Wednesday, August 22, 2012

Zone One

Another day, another post-apocalyptic novel.  This one has the distinction of being more nihilistic that the two previously mentioned.  I'm sure you're wondering how books dealing with the end of mankind can be anything but nihilistic, but allow me to demonstrate.  World War Z is about the very beginnings through the end of a disease that causes people to turn into zombies.  Not to spoil the end, but the fact that someone can actually write about the history of a devastation like that kind of means that some people make it out in one, sane piece.  The Passage details the story of a group's struggle to protect a young girl who may be able to save the human race.  There's some hope in that.
Colson Whitehead's Zone One has none of that.  Mark Spitz (not his real name) is part of a three-man sweeper crew that is tasked with clearing out 2-block radii of NYC with 'stragglers.'  The military has already gone through the city and taken care of the large groups of the living dead, but a few, mostly undangerous, remain.  Over three days, Mark's days go from relatively calm and routine to anything but...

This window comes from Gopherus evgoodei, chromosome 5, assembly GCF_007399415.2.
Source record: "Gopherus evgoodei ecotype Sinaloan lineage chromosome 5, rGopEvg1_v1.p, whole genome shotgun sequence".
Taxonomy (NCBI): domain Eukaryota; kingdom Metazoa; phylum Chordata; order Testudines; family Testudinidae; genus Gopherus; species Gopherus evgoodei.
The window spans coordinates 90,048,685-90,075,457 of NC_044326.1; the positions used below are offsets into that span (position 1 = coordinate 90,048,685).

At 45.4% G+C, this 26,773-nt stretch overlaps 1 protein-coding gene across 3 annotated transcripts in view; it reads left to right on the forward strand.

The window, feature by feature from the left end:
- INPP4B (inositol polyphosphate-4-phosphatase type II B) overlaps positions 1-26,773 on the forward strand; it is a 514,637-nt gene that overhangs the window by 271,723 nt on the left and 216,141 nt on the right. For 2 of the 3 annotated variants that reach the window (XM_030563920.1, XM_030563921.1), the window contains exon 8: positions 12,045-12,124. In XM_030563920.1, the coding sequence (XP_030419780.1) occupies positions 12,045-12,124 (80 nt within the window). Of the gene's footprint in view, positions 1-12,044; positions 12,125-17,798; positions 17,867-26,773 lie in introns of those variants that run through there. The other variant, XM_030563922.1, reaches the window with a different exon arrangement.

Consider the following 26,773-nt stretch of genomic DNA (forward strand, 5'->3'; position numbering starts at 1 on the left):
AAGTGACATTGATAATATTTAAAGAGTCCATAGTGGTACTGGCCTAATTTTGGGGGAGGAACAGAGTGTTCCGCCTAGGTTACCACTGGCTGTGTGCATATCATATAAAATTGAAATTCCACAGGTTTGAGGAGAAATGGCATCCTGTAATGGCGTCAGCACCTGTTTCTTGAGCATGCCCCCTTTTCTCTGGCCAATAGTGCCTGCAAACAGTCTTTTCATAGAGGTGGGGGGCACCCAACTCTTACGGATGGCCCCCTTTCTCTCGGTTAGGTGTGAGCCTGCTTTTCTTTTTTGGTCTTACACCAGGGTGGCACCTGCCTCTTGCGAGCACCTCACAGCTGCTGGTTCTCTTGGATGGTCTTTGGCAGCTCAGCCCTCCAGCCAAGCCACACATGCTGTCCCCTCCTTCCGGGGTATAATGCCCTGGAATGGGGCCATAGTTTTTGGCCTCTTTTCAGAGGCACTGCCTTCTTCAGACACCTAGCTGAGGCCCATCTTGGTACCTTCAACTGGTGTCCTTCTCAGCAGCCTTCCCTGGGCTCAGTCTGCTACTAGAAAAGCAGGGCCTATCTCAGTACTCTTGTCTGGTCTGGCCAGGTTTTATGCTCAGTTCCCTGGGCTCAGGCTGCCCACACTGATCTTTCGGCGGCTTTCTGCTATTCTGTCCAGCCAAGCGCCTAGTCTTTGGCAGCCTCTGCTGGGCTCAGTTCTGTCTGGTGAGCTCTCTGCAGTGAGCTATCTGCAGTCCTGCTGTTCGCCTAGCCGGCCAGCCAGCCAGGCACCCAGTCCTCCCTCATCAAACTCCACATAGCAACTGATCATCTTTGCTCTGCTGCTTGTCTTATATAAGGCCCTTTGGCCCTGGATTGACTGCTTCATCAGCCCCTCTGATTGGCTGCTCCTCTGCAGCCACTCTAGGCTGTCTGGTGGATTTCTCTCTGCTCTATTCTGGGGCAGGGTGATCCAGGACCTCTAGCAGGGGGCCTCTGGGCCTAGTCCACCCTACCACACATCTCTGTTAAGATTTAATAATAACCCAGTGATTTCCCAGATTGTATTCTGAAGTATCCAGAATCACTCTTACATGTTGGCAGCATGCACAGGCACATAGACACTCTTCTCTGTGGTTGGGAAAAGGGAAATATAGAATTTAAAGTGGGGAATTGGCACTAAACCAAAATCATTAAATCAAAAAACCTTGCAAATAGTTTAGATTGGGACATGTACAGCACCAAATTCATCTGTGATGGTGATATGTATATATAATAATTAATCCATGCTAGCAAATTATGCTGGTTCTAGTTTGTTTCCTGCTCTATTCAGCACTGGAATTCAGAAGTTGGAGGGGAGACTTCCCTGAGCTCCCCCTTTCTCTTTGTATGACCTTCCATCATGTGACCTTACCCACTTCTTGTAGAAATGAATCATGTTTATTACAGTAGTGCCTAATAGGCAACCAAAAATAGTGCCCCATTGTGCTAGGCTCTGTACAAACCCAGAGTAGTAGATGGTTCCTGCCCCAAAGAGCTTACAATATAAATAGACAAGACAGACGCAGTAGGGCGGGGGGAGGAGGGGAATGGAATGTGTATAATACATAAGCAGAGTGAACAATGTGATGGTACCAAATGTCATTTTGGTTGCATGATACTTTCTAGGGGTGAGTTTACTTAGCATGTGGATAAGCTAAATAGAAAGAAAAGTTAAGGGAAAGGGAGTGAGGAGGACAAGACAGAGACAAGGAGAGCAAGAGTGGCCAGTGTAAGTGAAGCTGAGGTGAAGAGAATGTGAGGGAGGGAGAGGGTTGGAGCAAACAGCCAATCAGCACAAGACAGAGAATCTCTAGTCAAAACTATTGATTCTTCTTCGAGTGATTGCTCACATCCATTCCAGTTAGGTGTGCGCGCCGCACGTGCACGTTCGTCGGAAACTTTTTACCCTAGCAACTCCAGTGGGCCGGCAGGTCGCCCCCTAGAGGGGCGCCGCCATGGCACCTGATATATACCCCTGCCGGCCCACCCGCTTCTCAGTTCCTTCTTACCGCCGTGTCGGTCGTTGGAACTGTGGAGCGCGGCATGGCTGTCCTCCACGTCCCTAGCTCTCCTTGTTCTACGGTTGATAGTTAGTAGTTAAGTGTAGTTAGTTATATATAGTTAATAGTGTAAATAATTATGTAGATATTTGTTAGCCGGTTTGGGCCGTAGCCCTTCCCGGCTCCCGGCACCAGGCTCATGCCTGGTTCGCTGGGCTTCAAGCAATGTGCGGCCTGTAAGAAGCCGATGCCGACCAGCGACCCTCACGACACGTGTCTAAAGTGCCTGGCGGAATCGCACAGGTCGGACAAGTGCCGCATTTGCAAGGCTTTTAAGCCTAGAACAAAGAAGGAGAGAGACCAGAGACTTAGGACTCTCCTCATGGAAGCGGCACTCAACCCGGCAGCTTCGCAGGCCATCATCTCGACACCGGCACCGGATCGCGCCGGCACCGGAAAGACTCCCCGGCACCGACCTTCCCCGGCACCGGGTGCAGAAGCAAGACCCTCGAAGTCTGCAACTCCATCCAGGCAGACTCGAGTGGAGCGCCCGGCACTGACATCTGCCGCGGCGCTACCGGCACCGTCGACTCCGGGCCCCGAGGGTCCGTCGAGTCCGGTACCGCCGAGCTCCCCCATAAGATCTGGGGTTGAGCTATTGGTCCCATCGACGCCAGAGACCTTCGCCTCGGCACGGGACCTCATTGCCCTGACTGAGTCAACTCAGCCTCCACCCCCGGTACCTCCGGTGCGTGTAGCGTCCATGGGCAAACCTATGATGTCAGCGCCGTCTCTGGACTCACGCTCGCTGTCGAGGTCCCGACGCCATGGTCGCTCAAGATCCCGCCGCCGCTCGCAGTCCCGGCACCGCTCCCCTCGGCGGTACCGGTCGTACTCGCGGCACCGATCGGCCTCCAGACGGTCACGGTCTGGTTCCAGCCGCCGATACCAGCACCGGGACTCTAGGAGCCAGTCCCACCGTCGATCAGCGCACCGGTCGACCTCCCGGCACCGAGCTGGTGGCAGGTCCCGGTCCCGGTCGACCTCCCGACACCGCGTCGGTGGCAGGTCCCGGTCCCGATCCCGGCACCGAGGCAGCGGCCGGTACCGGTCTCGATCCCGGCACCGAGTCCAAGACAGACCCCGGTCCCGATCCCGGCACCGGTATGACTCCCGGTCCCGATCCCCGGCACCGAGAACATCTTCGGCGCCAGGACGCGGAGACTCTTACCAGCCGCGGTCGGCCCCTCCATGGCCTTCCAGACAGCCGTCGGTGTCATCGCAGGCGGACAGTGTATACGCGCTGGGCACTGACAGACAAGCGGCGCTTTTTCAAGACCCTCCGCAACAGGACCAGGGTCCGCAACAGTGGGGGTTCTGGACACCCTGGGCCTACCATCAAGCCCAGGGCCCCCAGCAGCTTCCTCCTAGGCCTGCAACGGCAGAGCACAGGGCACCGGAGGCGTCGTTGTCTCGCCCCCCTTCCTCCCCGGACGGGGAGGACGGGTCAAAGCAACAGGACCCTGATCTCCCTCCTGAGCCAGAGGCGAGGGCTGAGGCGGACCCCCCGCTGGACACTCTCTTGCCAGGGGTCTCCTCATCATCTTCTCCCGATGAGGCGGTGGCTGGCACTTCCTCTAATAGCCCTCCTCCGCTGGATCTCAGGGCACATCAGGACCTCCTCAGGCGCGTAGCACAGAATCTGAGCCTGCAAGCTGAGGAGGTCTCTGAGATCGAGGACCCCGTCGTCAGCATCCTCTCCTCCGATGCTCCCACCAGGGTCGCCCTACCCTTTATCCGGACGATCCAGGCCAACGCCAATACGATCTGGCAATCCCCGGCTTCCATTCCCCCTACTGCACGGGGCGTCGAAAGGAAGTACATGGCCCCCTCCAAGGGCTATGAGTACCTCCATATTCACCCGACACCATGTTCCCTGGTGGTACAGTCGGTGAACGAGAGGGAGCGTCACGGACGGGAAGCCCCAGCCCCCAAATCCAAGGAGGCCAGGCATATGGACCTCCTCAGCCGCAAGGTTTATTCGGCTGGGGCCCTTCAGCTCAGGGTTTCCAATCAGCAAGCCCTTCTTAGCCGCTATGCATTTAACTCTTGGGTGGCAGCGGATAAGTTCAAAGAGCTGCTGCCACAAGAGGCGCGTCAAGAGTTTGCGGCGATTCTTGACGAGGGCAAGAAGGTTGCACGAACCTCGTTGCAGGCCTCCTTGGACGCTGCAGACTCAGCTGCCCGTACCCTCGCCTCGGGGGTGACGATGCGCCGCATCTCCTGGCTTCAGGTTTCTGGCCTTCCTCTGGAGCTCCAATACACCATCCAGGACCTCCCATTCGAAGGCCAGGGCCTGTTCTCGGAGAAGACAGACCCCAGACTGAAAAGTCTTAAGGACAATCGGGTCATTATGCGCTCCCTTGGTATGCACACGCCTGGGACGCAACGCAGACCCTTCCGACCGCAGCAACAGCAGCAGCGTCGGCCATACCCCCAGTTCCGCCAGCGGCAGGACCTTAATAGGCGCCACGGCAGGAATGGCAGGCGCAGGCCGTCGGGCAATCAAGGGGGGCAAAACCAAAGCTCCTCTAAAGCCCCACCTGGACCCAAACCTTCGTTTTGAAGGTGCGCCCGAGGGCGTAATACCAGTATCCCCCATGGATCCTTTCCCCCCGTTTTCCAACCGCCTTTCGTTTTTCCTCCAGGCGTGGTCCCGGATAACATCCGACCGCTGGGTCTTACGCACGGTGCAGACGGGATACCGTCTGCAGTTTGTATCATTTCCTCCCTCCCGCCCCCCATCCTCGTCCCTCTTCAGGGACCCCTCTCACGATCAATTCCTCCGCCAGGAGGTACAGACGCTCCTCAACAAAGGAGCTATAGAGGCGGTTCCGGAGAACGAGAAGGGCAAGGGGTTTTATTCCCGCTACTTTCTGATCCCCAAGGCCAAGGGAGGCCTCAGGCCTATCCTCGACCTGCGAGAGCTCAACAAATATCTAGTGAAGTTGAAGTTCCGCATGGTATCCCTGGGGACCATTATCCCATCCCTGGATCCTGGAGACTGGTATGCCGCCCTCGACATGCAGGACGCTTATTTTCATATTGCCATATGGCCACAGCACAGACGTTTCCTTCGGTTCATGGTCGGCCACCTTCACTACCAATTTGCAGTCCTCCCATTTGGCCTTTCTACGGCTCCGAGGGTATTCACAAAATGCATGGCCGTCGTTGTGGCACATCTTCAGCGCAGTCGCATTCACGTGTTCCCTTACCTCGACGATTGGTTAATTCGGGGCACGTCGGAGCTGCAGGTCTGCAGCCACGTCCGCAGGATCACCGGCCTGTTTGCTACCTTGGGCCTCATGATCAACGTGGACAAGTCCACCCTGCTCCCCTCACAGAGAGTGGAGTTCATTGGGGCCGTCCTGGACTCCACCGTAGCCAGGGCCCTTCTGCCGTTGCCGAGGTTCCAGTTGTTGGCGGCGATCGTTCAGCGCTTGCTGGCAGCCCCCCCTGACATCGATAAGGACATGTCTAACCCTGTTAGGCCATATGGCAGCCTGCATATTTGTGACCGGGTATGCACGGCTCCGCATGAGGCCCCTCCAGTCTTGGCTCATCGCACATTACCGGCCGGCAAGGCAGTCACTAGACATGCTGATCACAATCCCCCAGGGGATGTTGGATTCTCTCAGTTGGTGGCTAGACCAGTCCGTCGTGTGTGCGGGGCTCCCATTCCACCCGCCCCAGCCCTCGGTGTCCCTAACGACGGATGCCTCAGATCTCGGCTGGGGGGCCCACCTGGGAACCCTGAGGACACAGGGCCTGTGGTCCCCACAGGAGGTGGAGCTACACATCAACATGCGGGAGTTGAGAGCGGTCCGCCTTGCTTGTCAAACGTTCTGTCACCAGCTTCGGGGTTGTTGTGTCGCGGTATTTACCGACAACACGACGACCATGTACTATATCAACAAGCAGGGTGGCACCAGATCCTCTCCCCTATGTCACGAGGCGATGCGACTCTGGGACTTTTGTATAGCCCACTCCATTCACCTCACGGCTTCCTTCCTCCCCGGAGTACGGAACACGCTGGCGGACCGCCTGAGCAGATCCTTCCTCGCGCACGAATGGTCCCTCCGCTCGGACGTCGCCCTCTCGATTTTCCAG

With a plot description like that, you can really only assume the worst.  Whitehead has written a cerebral zombie novel, with a character suffering from a new form of PTSD, and without any emotional attachments to a living person.  When most of the people left on the earth, though, are the living dead, the distinction becomes blurry.  It is a dense book, though, with incredibly dark humor laced throughout bleak write-ups of life after the 'Last Night,' as Mark calls it. 
Read with caution.  And in broad daylight.

No comments:

Post a Comment